The upgraded power supply includes Active Noise Cancellation2 claimed to cancel all incoming EMI or RFI noise, actuated using technology similar to noise cancelling headphones. Claimed noise floor reduction is >40dB (>100x). Other improvements in the iPower X power supply compared to the standard “wal-wart” include 50% greater input capacitance and 150% greater output capacitance resulting the company says in more filtration and improved dynamics. Solid organic capacitors for better high frequency noise suppression round out the improvements that produce 20% more power. Plus, it’s got to be the coolest looking wal-wart ever. BTW: it can be used with just about any D.C. powered device because it’s available in a variety of voltages (5V, 9V, 12V, or 15V) so your Pro-Ject turntable, among other wal-wart powered products might benefit.

Still Full-Featured

In addition to the 6 EQ curve options MC loading options are 22, 33, 75,100, 250, 330, 1K, and 47kOhms. Capacitance for MM can be set for 100, 200, 300, 400 and 500pF. Gain can be adjusted for 36,48, 60 and 72dB. In other words, despite its impossibly small size, the iPhone 3 is fully configurable.

Same Tricky Dip Switch Set-up

Packing all of that adjustability into such a small package required some incredibly deft circuit design so looking at the unit’s bottom shows that correct set-up requires concentration, perhaps a magnifying glass and carefully following the arrows, while not making any assumptions about what’s where! Fortunately iFi supplies a small plastic dip switch flipper.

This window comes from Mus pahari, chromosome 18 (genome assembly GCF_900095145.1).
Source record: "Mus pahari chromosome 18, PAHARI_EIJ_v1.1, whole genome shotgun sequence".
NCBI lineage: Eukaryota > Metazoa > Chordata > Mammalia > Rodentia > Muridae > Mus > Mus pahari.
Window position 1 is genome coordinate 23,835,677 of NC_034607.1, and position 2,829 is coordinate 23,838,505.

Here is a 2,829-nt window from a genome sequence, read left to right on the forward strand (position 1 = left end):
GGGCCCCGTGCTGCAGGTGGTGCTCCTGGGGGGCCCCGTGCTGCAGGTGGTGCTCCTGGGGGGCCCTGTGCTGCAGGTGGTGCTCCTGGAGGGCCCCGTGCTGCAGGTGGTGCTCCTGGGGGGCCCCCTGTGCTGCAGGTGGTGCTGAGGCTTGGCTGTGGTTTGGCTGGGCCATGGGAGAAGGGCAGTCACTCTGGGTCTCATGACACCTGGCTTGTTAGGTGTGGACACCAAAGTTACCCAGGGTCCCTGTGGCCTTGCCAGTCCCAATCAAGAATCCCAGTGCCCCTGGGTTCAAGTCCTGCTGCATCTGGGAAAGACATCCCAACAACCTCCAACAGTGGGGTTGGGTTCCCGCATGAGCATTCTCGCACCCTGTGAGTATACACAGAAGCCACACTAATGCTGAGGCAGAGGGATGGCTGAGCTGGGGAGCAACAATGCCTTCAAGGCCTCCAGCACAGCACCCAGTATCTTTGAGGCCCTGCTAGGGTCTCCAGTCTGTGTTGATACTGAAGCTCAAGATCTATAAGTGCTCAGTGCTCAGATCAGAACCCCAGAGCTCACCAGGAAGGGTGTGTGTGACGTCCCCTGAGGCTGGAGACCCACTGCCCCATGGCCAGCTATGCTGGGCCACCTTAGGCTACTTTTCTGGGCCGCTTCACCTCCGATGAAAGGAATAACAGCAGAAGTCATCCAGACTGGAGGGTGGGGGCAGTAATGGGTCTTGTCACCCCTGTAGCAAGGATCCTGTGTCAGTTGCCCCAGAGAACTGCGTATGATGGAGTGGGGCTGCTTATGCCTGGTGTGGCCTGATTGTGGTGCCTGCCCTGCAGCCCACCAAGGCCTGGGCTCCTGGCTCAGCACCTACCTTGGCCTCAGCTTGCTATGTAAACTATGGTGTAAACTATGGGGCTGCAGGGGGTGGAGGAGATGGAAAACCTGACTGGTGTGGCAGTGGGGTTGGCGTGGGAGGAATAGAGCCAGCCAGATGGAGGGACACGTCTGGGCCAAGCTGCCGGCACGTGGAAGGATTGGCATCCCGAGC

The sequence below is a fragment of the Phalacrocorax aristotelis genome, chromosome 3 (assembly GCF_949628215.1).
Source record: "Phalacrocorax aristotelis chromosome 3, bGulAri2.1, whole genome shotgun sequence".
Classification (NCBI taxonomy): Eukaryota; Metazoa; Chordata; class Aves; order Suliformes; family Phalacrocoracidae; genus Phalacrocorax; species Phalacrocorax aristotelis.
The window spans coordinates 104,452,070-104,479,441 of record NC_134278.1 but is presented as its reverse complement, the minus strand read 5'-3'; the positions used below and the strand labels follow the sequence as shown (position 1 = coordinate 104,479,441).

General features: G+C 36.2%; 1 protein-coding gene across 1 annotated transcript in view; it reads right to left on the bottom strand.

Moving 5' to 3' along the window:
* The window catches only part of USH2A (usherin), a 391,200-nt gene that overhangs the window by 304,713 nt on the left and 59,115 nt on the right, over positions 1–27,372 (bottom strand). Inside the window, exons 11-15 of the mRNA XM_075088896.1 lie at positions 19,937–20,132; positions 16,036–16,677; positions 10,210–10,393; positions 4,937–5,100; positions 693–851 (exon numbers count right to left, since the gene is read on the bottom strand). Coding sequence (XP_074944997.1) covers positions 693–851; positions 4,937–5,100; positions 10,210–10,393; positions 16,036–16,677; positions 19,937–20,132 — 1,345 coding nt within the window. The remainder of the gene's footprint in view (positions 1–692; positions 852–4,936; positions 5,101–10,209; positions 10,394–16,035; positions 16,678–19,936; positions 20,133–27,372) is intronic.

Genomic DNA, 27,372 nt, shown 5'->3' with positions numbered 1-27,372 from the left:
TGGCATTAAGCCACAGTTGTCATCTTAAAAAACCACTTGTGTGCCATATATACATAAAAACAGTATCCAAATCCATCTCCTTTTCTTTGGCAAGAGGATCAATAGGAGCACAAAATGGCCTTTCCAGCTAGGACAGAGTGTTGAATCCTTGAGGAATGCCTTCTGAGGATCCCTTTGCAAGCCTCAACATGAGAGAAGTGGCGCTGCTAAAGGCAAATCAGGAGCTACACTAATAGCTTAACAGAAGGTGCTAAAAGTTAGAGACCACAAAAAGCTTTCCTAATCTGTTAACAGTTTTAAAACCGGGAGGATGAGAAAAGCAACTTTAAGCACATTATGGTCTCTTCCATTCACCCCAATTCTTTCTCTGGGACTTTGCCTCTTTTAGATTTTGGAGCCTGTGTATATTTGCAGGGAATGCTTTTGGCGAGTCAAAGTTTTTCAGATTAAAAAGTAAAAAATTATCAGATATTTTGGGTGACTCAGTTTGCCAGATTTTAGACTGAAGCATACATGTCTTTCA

The input and output RCA jacks are closely spaced so large barreled RCA plugs need not apply, but Eichmann “Bullet Plugs” fit fine. iFi supplies useful accessories including a set of RCA interconnects, a ground extension wire terminated with a banana jack and most interestingly a “dummy” IEC A.C. jack in case you encounter ground hum. If you do, plug an IEC A.C. cable into it and the other end into the wall (in the same circuit as the rest of your system). That way you’ll have a path to ground but of course no voltage will come back the other way.

I Fell Through the Noise Floor And, I Can’t Get Up!

Noise floor goes down, price goes up. The iPhono 3 now costs $999 including the upgraded power supply, so think of it as $899 or up $400 in four years from the iPhono 2’s cost.

However since the iFi folks left me the two previous models I was able to fire them up and compare, though I really didn’t need to do that because the iPhono 3 is so clearly and obviously far superior to the original and even compared to the iPhono 2. Feel free to think of the iPhono 3 and costing twice the price of the previous mode. It’s not an issue because if you own an iPhono 2 and upgrade to the 3, you will not regret doing so! It’s that much better.

At first, I ran the iPhono 3 in MM mode on the Schiit Sol turntable currently under review. Schiit was kind enough to include a pair of ready to “drop and play” arms, one fitted with a Grado Opus3 ($275) and the other with an Audio-Technica AT-VM95EN. The iPhono 3 certainly let the cartridge differences clearly express themselves. The Audio-Technica produced a lean, clean, effervescent timbral picture with sharply but cleanly drawn high frequency transients and plenty of air but it didn’t sound at all bright, hard or strident.

The soundstage was huge on Muddy Waters Folk Singer: exceptionally wide and notably deep. I didn’t have to measure separation to know the cartridge would produce excellent numbers. Instrumental attack was supple, clean and not at all overly sharp or aggressive, which is the usual trademark of less costly phono preamps. It made for an exciting Muddy performance. Willie Dixon’s bass was not as robust on bottom as I’m used to but was it the cartridge? The turntable? The iPhono 3? No point in speculating. The overall presentation was extremely engaging, with Clifton James’ sparkling drum kit lighting up the stage free of transient artifacts. It was clean.